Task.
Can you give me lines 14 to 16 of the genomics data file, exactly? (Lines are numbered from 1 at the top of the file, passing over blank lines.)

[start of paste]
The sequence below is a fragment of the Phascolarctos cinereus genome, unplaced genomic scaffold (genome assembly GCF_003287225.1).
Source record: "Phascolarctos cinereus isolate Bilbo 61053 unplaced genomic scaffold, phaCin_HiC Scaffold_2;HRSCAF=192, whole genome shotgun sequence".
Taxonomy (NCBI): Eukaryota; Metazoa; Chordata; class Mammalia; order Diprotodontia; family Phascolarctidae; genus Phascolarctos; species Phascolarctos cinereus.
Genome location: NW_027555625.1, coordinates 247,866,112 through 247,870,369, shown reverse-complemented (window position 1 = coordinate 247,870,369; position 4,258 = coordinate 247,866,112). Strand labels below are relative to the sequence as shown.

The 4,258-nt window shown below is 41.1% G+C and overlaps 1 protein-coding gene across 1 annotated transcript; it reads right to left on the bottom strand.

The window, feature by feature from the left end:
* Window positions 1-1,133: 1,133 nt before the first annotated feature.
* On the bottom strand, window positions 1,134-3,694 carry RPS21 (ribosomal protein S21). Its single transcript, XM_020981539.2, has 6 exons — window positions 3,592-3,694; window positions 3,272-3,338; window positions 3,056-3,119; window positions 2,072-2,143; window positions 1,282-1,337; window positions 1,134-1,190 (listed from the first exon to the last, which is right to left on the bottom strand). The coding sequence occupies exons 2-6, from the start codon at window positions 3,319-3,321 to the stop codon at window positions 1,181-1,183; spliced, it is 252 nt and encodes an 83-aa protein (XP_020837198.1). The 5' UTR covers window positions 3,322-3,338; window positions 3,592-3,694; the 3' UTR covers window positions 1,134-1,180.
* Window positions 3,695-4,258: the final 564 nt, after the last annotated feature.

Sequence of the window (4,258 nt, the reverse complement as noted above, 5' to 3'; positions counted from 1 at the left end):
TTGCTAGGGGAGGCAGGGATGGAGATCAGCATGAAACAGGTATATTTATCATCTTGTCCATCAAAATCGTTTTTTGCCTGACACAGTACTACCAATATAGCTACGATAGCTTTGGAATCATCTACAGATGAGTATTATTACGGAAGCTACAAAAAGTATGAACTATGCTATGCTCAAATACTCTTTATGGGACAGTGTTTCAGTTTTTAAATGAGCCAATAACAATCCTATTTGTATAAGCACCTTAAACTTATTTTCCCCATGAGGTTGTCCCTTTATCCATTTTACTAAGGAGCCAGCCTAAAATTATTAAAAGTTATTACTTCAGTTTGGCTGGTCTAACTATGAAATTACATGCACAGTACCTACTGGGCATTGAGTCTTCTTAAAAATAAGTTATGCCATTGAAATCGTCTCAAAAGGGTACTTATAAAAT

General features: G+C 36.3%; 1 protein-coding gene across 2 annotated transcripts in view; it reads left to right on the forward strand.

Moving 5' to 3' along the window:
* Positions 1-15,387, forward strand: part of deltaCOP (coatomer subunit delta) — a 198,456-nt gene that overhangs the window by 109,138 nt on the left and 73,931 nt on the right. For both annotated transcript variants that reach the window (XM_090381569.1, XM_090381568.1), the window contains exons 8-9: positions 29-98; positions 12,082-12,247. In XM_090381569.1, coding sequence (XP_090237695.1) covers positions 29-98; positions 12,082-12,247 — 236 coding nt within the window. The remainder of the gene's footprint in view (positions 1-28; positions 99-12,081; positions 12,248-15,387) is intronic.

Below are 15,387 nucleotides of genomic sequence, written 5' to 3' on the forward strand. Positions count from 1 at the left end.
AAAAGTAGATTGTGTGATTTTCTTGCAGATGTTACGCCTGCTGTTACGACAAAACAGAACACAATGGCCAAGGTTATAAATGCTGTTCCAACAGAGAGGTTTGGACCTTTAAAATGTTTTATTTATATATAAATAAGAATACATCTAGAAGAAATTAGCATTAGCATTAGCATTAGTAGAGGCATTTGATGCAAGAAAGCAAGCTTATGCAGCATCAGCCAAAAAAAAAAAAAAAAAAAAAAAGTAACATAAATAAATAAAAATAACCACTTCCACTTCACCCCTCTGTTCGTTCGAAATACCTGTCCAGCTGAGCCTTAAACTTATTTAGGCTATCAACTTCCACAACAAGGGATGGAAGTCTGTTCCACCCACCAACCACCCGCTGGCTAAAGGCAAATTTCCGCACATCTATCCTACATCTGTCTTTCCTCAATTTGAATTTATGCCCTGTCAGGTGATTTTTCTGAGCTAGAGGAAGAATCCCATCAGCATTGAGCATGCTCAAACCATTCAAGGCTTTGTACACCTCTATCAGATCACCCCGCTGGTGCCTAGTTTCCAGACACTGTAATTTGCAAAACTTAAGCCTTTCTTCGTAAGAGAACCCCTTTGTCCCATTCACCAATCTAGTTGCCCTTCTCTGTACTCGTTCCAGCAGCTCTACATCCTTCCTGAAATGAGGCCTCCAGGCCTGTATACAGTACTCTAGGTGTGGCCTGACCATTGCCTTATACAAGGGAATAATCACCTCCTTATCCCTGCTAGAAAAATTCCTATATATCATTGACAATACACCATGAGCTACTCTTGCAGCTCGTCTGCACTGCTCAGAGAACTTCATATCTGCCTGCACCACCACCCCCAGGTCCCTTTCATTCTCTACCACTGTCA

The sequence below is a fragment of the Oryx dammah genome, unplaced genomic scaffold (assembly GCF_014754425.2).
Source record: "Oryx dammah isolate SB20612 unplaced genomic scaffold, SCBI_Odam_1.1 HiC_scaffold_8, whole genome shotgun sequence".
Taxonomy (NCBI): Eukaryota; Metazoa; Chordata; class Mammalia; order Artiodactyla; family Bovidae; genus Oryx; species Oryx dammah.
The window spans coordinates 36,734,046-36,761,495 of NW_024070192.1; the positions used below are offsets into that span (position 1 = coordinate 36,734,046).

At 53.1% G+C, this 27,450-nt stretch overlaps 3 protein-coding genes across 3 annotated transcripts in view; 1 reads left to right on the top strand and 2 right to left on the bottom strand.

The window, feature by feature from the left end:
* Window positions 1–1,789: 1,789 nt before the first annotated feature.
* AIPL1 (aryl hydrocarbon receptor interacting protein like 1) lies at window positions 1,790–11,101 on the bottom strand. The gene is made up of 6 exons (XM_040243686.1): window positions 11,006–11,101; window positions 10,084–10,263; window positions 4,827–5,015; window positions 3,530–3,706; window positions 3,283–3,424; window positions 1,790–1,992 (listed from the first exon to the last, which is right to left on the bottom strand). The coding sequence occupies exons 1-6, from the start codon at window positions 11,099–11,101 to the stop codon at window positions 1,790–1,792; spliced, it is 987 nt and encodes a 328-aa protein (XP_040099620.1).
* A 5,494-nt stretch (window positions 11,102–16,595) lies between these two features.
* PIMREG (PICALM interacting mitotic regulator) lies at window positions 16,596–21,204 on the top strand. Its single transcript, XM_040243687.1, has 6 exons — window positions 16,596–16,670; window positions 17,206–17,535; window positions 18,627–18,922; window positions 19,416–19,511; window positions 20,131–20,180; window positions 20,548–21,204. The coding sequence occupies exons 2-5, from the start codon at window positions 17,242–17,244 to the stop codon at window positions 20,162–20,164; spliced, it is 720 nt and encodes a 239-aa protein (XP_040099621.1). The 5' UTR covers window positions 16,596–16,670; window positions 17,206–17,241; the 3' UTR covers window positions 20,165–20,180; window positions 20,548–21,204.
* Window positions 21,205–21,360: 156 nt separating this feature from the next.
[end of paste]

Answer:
* Positions 1-15,387, forward strand: part of deltaCOP (coatomer subunit delta) — a 198,456-nt gene that overhangs the window by 109,138 nt on the left and 73,931 nt on the right. For both annotated transcript variants that reach the window (XM_090381569.1, XM_090381568.1), the window contains exons 8-9: positions 29-98; positions 12,082-12,247. In XM_090381569.1, coding sequence (XP_090237695.1) covers positions 29-98; positions 12,082-12,247 — 236 coding nt within the window. The remainder of the gene's footprint in view (positions 1-28; positions 99-12,081; positions 12,248-15,387) is intronic.

Below are 15,387 nucleotides of genomic sequence, written 5' to 3' on the forward strand. Positions count from 1 at the left end.
AAAAGTAGATTGTGTGATTTTCTTGCAGATGTTACGCCTGCTGTTACGACAAAACAGAACACAATGGCCAAGGTTATAAATGCTGTTCCAACAGAGAGGTTTGGACCTTTAAAATGTTTTATTTATATATAAATAAGAATACATCTAGAAGAAATTAGCATTAGCATTAGCATTAGTAGAGGCATTTGATGCAAGAAAGCAAGCTTATGCAGCATCAGCCAAAAAAAAAAAAAAAAAAAAAAAGTAACATAAATAAATAAAAATAACCACTTCCACTTCACCCCTCTGTTCGTTCGAAATACCTGTCCAGCTGAGCCTTAAACTTATTTAGGCTATCAACTTCCACAACAAGGGATGGAAGTCTGTTCCACCCACCAACCACCCGCTGGCTAAAGGCAAATTTCCGCACATCTATCCTACATCTGTCTTTCCTCAATTTGAATTTATGCCCTGTCAGGTGATTTTTCTGAGCTAGAGGAAGAATCCCATCAGCATTGAGCATGCTCAAACCATTCAAGGCTTTGTACACCTCTATCAGATCACCCCGCTGGTGCCTAGTTTCCAGACACTGTAATTTGCAAAACTTAAGCCTTTCTTCGTAAGAGAACCCCTTTGTCCCATTCACCAATCTAGTTGCCCTTCTCTGTACTCGTTCCAGCAGCTCTACATCCTTCCTGAAATGAGGCCTCCAGGCCTGTATACAGTACTCTAGGTGTGGCCTGACCATTGCCTTATACAAGGGAATAATCACCTCCTTATCCCTGCTAGAAAAATTCCTATATATCATTGACAATACACCATGAGCTACTCTTGCAGCTCGTCTGCACTGCTCAGAGAACTTCATATCTGCCTGCACCACCACCCCCAGGTCCCTTTCATTCTCTACCACTGTCA